Genetically unique salmon run getting help

With funding from the Fish and Wildlife Compensation Program, Project Watershed is collaborating with Fisheries and Oceans Canada on several projects focused on rebuilding the Puntledge River summer chinook salmon.

  • Jan. 13, 2011 8:00 a.m.
Project Watershed is helping to rebuild the Puntledge River summer chinook salmon run.

Project Watershed is helping to rebuild the Puntledge River summer chinook salmon run.

With funding from the Fish and Wildlife Compensation Program, Project Watershed is collaborating with Fisheries and Oceans Canada on several projects focused on rebuilding the Puntledge River summer chinook salmon.

It’s a genetically unique population that is considered to be at risk. Two of these projects will address the impact of high water temperatures on adult summer chinook.

Summer-run chinook salmon adults held at DFO’s Puntledge Hatchery during the summer are at risk of dying before they spawn due to high water temperatures. The hatchery’s water supply is obtained from the Puntledge River, which usually exceeds 20C in the summer, and sometimes reaches 24C.

Such warm water induces stress and disease problems in adult salmon, leading to high mortality rates, poorer quality of eggs in the females that do survive, and lower survival rates for offspring.

As a solution to this ongoing problem, the hatchery has initiated a plan to transport all their summer chinook broodstock to other DFO hatcheries that have cooler water supplies.

Over the past decade, a small portion of Puntledge summer chinook adults have been transported to Rosewall Hatchery and held in 8C groundwater-supplied holding tanks where they experience a survival rate above 95 per cent to spawning.

Another cool-water site exists at Big Qualicum Hatchery (Big Q) approximately 50 km south of Courtenay. This hatchery operates on a deep-water gravity-fed water supply from Horne Lake, which provides water temperatures around 15.5C throughout the summer.

With FWCP funds acquired by Project Watershed in 2010, an additional two holding tanks will be installed at Big Q, allowing a larger portion of Puntledge summer chinook returns to be moved there.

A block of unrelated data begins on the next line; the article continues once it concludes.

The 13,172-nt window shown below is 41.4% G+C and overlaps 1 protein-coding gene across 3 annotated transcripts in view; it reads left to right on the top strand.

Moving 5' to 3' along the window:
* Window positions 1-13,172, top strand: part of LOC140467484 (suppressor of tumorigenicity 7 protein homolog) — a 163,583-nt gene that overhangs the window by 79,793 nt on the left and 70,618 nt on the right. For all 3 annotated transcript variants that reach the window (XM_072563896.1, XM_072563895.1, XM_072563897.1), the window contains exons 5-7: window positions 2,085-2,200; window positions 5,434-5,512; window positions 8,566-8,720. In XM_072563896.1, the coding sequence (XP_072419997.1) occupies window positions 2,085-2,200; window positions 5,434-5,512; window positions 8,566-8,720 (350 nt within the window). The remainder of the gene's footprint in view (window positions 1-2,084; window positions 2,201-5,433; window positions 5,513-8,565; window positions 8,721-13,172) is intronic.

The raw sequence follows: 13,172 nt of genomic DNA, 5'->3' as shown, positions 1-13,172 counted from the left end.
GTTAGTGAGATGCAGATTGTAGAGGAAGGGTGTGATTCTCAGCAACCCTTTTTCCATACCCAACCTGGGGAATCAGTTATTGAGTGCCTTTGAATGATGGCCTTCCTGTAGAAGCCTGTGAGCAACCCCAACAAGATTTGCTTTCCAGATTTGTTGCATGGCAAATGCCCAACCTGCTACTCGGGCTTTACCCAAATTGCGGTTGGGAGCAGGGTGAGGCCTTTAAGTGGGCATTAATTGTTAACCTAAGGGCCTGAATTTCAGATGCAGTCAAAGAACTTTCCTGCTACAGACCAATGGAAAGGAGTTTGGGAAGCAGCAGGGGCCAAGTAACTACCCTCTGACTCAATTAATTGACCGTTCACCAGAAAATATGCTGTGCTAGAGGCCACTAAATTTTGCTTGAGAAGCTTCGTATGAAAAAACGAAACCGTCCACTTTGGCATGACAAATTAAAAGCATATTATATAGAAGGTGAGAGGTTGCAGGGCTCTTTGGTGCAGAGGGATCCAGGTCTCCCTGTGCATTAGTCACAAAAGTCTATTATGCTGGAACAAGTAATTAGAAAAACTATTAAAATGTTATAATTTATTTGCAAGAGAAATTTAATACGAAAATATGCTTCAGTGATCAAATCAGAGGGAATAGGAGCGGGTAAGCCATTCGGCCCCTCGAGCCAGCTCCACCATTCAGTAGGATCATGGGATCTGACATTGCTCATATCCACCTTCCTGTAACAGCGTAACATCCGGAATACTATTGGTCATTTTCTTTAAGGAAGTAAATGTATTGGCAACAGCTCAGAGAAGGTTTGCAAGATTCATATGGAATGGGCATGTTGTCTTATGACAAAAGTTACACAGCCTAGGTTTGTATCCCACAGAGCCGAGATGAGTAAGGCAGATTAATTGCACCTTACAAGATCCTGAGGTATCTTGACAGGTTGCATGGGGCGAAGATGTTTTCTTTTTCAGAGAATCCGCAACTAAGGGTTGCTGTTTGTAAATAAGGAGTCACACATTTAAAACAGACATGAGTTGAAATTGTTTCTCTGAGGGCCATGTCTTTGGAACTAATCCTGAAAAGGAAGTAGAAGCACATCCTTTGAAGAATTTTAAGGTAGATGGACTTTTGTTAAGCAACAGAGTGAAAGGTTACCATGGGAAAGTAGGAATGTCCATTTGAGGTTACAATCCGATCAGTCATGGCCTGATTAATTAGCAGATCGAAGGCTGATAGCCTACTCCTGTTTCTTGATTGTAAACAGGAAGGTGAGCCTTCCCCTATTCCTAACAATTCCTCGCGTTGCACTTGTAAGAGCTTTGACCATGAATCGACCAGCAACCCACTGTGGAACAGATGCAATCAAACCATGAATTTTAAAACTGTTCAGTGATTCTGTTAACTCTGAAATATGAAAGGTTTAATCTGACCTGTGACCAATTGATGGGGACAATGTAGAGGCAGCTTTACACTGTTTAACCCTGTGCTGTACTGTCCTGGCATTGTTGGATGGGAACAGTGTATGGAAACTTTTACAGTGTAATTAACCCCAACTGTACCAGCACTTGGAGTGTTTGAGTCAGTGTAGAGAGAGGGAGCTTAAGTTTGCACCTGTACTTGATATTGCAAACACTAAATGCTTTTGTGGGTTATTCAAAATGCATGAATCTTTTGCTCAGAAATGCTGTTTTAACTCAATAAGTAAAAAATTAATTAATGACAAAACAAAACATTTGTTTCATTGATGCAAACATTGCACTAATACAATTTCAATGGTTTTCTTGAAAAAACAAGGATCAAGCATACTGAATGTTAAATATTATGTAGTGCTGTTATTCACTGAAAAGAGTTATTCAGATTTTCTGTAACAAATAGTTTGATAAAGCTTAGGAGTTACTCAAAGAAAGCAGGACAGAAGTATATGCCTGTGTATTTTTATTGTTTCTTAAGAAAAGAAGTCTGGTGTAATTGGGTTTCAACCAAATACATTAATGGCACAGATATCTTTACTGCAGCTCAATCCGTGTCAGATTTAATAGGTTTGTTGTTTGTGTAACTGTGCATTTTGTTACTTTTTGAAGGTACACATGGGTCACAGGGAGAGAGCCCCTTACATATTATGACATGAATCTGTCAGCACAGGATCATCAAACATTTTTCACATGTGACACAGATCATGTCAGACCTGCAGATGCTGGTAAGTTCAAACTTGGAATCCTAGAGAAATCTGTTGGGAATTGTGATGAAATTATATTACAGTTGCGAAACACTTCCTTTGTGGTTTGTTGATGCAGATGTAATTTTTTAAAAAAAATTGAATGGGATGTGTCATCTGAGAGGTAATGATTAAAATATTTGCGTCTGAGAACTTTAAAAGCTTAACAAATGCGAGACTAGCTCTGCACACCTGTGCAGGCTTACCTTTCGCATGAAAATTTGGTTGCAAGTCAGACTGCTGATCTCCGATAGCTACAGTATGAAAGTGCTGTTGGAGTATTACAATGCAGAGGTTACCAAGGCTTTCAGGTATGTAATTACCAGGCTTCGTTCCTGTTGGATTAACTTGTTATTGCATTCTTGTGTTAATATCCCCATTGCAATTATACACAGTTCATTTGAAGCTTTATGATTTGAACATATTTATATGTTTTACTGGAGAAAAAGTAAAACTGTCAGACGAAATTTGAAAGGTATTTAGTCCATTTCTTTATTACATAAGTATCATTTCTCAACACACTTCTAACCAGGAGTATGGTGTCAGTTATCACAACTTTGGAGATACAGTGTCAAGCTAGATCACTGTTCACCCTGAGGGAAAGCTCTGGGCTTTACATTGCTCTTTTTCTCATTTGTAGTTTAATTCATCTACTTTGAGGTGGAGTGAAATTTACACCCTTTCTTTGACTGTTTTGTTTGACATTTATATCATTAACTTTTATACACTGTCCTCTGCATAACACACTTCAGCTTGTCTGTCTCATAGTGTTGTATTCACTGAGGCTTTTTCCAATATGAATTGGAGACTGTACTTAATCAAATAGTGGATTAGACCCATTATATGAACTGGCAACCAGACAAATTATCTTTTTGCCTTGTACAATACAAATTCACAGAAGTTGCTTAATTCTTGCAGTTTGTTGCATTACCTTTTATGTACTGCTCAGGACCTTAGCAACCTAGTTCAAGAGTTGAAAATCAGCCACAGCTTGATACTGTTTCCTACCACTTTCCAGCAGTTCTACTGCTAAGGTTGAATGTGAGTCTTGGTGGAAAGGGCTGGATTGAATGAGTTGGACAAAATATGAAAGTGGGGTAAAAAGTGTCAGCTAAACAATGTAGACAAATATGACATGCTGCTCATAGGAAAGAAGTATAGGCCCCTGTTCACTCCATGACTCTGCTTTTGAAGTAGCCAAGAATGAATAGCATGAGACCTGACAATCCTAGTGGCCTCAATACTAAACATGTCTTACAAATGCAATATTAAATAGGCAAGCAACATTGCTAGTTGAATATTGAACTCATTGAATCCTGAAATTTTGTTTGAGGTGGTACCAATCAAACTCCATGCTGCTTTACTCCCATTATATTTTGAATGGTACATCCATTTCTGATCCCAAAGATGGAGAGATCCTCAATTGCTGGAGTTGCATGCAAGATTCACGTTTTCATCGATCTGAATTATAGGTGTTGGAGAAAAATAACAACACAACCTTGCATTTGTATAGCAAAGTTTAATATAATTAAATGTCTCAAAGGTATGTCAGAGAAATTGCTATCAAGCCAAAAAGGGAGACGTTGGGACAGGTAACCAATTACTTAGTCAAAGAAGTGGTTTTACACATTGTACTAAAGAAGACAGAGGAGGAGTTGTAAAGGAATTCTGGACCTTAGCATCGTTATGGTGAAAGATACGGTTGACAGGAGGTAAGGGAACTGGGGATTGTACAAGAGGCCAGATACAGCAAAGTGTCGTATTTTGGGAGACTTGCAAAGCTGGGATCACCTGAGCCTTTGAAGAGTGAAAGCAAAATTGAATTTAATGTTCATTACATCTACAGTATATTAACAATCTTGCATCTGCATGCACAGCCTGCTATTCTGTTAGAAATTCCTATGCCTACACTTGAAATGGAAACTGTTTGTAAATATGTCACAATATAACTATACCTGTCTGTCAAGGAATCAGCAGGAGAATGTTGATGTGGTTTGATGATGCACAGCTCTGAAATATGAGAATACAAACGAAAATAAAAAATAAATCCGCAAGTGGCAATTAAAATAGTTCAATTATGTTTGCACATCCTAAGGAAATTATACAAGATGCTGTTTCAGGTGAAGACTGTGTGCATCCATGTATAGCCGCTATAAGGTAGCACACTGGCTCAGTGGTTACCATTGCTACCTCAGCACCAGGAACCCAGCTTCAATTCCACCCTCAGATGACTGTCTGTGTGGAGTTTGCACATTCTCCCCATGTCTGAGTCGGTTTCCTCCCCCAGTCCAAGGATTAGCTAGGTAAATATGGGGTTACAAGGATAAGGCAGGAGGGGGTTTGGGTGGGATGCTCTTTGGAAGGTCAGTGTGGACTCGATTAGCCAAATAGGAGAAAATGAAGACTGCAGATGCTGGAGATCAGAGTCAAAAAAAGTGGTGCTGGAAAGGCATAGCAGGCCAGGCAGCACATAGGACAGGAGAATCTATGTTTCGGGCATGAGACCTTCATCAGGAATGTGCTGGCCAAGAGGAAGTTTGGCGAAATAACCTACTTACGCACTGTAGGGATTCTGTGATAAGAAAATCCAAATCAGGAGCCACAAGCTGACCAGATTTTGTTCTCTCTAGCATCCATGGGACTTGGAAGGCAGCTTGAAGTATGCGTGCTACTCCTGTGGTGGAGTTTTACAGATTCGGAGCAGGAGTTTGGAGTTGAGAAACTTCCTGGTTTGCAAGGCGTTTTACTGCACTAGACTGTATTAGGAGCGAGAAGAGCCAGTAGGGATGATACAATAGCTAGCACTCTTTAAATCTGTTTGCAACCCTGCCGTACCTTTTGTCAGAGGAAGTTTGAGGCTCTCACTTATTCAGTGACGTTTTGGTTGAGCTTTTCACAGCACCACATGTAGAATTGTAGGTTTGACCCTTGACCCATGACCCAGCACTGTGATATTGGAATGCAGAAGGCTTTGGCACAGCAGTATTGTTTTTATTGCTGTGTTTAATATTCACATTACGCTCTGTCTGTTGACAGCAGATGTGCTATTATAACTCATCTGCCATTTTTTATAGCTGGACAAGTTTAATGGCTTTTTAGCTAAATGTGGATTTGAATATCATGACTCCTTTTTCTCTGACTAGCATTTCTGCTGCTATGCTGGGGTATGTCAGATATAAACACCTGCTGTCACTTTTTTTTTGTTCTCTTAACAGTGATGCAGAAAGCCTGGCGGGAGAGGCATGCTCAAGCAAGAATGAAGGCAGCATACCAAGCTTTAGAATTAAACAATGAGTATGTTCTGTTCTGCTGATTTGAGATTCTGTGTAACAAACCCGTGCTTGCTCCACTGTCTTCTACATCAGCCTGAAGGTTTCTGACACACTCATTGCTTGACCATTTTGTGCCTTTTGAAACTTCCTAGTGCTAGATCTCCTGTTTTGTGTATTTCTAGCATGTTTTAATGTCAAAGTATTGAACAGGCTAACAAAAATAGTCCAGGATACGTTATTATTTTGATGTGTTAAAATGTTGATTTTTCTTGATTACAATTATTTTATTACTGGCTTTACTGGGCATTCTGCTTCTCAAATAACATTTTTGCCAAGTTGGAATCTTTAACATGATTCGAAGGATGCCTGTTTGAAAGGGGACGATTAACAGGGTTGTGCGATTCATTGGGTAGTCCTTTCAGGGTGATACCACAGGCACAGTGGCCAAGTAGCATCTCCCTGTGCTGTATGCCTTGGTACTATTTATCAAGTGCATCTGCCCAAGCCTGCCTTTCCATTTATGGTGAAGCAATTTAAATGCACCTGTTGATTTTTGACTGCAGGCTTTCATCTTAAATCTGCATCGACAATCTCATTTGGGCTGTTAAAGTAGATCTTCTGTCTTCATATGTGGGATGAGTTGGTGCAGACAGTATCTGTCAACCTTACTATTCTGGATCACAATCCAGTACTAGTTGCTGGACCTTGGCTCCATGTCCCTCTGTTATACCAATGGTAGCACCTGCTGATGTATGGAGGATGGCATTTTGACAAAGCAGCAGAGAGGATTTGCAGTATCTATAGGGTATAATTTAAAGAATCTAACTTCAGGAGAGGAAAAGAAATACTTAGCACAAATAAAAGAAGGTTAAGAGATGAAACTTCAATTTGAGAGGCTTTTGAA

Puntledge River temperatures in late June to early July can exceed 18C, a temperature that makes it too stressful and risky to handle and transport fish out of the hatchery.

To take full advantage of the other cool-water holding facilities, a new chilled-water holding tank will be installed at Puntledge River hatchery in 2011. The tank will allow small batches of returning adult summer chinook to be acclimated to cooler temperatures and then transported throughout the migration period.

Increasing the survival of all hatchery broodstock, by holding them in cooler water, will increase overall summer chinook productivity helping to rebuild the population to their historical abundance.

Funding from the Fish and Wildlife Compensation Program (FWCP) has provided $150,162.00 to design a water chiller and provide holding tanks at Big Qualicum Hatchery. FWCP, is a partnership between BC Hydro, the Province of B.C., and Fisheries and Oceans Canada and was established to address the historical effects of hydroelectric development on fish and wildlife.

Project Watershed’s FWCP-funded Puntledge watershed research, restoration, assessment and protection studies are the outcome of suggestions and recommendations from local stewardship organizations such as the Puntledge River Restoration Committee, industry and government.

For further information about Comox Valley Project Watershed Society, and volunteer and membership opportunities, visit www.projectwatershed.ca.

— Project Watershed